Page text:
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Branded for life

Children's advocates oppose Illinois law requiring juvenile sex offender registry

Brittany Agro & Ebonne Ruffins, Medill News Service, 
9 December 2006

While juveniles were responsible for at least 26 percent of all Cook County sex crimes in 2005, a law that requires juvenile offenders to register with local authorities lacks support among children's advocates.

In early December, the General Assembly could not muster enough votes to overturn a veto of a bill that would have allowed Juvenile Court judges to determine on a case-by-case basis whether juveniles
must register as sex offenders.

Gov. Rod R. Blagojevich vetoed the measure in April, but supporters remain hopeful that the registry law -- which treats juvenile sex offenders the same as adults -- will change.

"The current law requires (juvenile sex offenders) to register for 10 years or for life, nothing in between and no less than 10 years," said Elizabeth Clarke, president of the Juvenile Justice Initiative in Springfield. "If juveniles are found guilty of a sexual offense, they are required to automatically register on the adult registry when they hit 17."

Illinois is among 32 states that list juveniles on public sex offender registries. Other states require juvenile offenders to register once they reach age 18, and some never list them.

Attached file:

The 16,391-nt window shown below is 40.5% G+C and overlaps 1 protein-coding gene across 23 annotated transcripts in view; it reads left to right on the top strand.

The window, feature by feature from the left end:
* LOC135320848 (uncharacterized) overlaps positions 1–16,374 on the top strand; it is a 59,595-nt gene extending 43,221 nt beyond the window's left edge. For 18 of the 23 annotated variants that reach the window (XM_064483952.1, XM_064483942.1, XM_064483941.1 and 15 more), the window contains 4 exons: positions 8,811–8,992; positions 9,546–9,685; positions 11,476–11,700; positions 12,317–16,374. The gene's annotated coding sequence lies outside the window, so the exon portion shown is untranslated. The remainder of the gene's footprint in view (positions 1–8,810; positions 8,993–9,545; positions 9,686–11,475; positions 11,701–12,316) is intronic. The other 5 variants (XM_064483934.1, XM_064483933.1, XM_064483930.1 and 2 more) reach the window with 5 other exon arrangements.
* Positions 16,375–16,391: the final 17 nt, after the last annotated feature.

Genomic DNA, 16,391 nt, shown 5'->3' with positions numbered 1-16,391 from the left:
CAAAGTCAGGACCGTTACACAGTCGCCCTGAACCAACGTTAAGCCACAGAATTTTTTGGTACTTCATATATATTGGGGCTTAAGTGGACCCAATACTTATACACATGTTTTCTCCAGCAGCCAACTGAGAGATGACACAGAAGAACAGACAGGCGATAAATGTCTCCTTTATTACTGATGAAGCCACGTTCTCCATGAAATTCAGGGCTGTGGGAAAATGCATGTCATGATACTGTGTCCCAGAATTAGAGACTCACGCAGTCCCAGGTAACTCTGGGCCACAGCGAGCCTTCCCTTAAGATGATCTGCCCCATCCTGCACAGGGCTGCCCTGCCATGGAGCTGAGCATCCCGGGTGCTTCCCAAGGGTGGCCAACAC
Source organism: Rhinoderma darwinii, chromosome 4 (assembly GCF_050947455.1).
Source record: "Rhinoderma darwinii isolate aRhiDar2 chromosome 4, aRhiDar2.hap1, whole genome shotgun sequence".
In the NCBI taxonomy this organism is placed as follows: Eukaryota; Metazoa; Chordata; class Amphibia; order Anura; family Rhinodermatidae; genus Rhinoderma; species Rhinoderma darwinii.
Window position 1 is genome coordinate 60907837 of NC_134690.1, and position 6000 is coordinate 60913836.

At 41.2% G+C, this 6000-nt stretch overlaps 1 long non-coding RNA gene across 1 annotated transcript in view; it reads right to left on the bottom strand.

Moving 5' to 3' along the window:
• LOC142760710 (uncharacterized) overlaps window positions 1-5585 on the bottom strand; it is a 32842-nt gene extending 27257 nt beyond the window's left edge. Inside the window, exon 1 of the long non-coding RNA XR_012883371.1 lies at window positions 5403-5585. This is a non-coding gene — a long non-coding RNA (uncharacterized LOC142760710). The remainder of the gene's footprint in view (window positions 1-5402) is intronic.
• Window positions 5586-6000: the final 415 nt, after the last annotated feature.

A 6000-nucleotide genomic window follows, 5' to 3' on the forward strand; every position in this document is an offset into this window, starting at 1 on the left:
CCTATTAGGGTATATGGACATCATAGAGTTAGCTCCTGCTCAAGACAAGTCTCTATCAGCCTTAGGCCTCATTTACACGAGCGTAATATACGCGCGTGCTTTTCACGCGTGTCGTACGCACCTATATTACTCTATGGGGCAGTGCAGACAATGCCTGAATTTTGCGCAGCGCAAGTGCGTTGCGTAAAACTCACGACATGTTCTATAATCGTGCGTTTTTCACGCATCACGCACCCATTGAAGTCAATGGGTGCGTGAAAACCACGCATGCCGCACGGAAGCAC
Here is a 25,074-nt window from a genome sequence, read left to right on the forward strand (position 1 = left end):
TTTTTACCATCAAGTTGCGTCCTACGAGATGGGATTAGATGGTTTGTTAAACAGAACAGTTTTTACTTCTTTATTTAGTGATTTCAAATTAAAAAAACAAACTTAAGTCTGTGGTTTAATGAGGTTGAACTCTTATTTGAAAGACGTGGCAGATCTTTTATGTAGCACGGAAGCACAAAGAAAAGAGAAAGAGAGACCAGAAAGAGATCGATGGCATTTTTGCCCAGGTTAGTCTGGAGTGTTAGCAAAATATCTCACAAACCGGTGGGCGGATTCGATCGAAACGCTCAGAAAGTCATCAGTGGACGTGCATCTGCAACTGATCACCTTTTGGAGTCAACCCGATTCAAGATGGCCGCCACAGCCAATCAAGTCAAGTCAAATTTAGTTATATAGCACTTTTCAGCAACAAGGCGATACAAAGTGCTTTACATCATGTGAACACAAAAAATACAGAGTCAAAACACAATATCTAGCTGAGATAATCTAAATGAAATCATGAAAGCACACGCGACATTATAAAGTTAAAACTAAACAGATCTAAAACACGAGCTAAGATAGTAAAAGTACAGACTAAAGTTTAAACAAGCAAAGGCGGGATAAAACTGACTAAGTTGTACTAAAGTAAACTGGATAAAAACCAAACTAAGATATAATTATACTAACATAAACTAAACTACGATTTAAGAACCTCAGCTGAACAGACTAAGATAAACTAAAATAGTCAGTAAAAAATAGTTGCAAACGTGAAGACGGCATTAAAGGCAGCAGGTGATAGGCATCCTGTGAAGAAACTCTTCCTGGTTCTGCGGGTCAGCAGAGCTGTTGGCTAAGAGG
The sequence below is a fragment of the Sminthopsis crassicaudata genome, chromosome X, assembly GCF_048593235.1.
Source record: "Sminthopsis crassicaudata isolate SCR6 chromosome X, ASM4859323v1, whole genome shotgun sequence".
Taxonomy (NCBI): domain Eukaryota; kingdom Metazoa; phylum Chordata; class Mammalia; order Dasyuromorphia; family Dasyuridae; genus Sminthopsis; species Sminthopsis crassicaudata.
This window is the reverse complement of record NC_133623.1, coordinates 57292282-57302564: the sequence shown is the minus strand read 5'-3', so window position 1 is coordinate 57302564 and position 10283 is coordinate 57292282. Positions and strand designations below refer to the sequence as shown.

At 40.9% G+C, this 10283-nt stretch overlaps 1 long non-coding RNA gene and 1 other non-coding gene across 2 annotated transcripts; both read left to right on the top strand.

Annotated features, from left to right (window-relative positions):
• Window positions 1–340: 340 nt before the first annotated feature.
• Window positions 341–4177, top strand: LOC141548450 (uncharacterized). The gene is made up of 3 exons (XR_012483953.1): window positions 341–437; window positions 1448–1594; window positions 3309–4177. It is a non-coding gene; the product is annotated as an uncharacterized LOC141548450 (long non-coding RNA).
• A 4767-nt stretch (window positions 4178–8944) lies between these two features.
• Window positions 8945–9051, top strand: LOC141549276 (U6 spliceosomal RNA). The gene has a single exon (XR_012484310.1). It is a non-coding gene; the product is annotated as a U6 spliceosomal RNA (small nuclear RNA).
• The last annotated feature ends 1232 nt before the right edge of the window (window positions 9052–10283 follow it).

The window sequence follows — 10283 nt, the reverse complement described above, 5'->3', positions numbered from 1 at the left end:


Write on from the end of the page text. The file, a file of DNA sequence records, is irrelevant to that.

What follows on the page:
Proponents of the bill allowing judges to decide which juvenile sex offenders must register argue that young offenders should be treated as a special criminal class different from adults.

"Kids are developmentally and behaviorally different than adults," said Margaret Berglind, president and CEO of the Child Care Association of Illinois. "Often a child is already on a sex offender list before we can figure out what life has in store for him."

Andres Durbak, the director of safety and security for Chicago Public Schools, said administrators and teachers are trained to be sensitive to both child victims and juvenile offenders involved in sex crimes.

He said that effort is responsible for a 33 percent reduction in kid-on-kid sex crimes in Chicago Public Schools. For the 2005-2006 school year, 18 incidents were reported, a drop from the 27 incidents during the 2004-2005 school year.

"Research has shown that offenders today are yesterday's victims," Durbak said. "Scratch the surface, and you'll find a victim there." 

According to national studies on sexual aggression in youth, 20 percent to 55 percent of juvenile sex offenders experienced some form of sexual abuse themselves.

Dr. Mark Chaffin, a psychologist and professor at the University of Oklahoma, said not all juveniles who commit sex offenses will automatically become adult predators. He said those listed on sex offender registries may face a long future. 

"I don't think you have to speculate too much to conclude a lot of bad things will happen to these kids because they are on a public Internet registry," Chaffin said.

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